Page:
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The 10 rules of good business development

Oct 19, 2018

By Michael Fleming

If you watch enough professionals become successful, you start to notice what they all have in common. After 12 years of training and coaching, I’ve been lucky enough to see what can make a successful business developer. No matter the kind of person you are – extrovert, introvert, natural leader, or well-studied professional – there are a few things that all these people do when it comes to fantastic business development.

  1. Be persistent and tenacious (but never pushy). Be resilient and gracious in the face of rejection. You cannot win them all. Business development is essentially a numbers game. Don’t take it personally. It’s rarely “no, never”; it’s usually “no, not now because…”. Learn from rejection. Get better next time.
  2. Be optimistic. In the face of a setback, the optimist’s self-dialogue keeps it temporary, specific and external.  For example: ‘We lost this one – there’s always the next one. The client didn’t necessarily hate me or my offering – there could be loads of other factors at play."
  3. Stop thinking of 'sales' as a dirty word. Does 'sales' conjure up images of crass, pushy, self-interested salespeople? When you sell your high-value services, you do not need to do any of the invasive techniques those ‘salespeople’ do. When done well, selling can and should feel good to you, and to your prospects and clients.
  4. Follow-up. Stop over-thinking and procrastinating. Just send the email. Pick up the phone. Ask for the coffee meeting. What’s the worst that can happen?  Stop worrying about stepping on others’ toes. Better to seek forgiveness than permission.
  5. Be in it for the long haul. Business development is not a one-off event. It requires an investment of time, patience, suppression of self-interest, development of relationships, and it needs the timing to be right – which it isn’t always – so you need to hang around long enough until it is.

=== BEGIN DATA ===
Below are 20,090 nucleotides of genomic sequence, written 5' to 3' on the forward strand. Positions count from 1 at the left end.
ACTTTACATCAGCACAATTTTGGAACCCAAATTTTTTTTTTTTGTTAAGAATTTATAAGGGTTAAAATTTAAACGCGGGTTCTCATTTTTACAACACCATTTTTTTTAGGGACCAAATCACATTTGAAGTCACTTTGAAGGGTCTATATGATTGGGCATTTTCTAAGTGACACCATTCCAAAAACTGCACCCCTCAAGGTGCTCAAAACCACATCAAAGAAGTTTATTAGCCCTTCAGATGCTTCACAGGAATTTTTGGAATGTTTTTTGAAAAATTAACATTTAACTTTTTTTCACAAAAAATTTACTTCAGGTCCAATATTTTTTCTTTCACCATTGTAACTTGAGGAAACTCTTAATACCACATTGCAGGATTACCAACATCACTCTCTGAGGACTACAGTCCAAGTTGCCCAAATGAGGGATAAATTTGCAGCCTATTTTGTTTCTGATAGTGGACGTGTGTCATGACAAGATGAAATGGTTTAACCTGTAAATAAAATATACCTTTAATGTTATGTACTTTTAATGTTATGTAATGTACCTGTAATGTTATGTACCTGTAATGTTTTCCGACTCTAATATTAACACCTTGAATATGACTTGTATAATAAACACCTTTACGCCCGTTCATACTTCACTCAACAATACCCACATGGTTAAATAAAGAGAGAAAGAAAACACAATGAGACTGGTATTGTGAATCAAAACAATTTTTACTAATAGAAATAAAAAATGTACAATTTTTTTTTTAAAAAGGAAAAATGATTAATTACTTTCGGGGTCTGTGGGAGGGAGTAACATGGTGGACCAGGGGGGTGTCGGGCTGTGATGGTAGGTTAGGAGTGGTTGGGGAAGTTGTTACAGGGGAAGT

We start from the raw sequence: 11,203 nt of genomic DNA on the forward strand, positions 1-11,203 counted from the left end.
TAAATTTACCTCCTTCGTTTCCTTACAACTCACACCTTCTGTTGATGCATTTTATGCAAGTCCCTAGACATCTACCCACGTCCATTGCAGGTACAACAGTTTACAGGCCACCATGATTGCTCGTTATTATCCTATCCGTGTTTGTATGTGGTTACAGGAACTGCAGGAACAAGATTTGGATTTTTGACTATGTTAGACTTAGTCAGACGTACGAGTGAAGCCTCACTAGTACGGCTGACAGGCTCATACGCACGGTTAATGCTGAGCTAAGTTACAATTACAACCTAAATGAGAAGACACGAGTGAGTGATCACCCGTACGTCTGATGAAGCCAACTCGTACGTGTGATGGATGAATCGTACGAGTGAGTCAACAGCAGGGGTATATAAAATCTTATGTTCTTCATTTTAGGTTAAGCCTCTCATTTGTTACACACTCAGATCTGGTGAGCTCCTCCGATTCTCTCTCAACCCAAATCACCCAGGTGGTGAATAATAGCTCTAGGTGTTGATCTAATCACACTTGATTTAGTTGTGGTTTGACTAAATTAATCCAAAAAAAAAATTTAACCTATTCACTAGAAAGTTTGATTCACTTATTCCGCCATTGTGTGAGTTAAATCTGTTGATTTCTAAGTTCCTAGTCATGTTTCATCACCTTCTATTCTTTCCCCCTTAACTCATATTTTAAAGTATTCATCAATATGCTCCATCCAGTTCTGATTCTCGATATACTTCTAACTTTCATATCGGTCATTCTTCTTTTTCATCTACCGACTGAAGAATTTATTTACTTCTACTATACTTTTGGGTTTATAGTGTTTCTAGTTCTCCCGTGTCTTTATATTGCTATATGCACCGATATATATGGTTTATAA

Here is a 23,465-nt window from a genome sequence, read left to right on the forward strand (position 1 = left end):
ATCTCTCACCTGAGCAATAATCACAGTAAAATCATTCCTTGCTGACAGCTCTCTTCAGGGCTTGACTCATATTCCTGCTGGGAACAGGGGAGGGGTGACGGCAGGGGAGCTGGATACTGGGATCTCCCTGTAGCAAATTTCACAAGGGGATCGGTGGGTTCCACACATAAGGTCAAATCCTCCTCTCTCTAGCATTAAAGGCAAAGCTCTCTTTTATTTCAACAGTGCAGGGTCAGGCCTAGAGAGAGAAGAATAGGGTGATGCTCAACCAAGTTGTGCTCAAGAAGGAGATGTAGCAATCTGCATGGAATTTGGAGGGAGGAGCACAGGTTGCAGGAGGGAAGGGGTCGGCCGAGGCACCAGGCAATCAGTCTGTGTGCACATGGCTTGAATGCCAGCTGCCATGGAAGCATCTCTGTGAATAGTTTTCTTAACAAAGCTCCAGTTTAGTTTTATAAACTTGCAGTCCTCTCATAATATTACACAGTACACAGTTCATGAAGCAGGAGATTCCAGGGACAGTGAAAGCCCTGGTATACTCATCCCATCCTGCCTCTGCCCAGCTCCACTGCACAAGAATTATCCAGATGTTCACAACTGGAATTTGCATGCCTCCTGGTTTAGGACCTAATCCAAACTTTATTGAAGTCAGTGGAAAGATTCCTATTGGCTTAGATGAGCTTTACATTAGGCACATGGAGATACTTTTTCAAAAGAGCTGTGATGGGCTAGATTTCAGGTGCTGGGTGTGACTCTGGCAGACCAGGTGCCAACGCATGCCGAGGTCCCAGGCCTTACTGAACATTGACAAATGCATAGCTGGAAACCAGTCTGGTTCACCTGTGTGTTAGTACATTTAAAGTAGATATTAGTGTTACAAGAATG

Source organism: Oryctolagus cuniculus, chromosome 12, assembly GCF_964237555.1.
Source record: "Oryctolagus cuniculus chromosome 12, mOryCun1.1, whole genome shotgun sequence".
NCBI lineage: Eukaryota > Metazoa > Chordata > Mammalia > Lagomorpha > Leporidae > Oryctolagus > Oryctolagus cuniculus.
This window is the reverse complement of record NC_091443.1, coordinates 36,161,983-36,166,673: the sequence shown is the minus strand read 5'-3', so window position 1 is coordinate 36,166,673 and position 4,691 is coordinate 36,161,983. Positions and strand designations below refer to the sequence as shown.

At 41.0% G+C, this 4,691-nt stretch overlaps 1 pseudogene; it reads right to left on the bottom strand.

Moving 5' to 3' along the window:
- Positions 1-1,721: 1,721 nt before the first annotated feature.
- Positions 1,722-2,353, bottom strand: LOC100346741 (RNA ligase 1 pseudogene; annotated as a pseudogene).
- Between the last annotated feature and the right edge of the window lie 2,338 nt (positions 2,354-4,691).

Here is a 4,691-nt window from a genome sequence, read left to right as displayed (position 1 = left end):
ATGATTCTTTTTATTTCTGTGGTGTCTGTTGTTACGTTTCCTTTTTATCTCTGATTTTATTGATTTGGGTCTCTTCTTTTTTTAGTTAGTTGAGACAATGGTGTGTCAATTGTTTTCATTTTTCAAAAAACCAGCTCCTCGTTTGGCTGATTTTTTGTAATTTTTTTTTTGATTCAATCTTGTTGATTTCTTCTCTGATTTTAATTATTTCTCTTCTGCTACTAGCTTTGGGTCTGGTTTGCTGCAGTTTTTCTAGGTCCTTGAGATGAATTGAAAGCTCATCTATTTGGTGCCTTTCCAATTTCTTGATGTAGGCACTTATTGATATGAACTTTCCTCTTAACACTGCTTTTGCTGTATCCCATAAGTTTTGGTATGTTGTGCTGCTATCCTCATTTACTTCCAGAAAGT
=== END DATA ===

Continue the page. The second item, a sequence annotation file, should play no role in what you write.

6. Ask for face time. This beats a phone call any day and blows emails away in terms of building rapport, developing and deepening relationships and discovering useful information that will help you succeed.
  7. Listen. I mean, really listen. As in, shut up and listen. Be curious. Ask questions. Suppress your desire to vomit your pitch on the table. Listen and learn from the potential clients who are talking to you. And then you’ll have half a chance of crafting a compelling pitch that hits the mark.
  8. Have a compelling pitch. Put yourself in their shoes. Why should they invest in your and your firm?  Will it help them to achieve their aims and objectives? (If you don’t know what those are, return to step seven.) And make your pitch compelling – stories and analogies used well can really make an emotional connection and ensure that your pitch is appropriately memorable.
  9. Get organised. Make time for business development and become more systematic. Block time in your diary. Set yourself targets for a certain level of business development activity. Weave business development tasks amongst your daily tasks. Make it habitual. Sort out your contacts and clients list. Keep those lists (as legally allowed) and look at them regularly.
  10. Be yourself. Because everybody else is taken, said Oscar Wilde. But you can also be a chameleon. You ought to be capable of adapting your style to better connect with the many different behavioural styles you’ll encounter along the way. But don’t adapt yourself so much that you lose your sense of self.

Michael Fleming is a Training Director and Head of KWC Legal.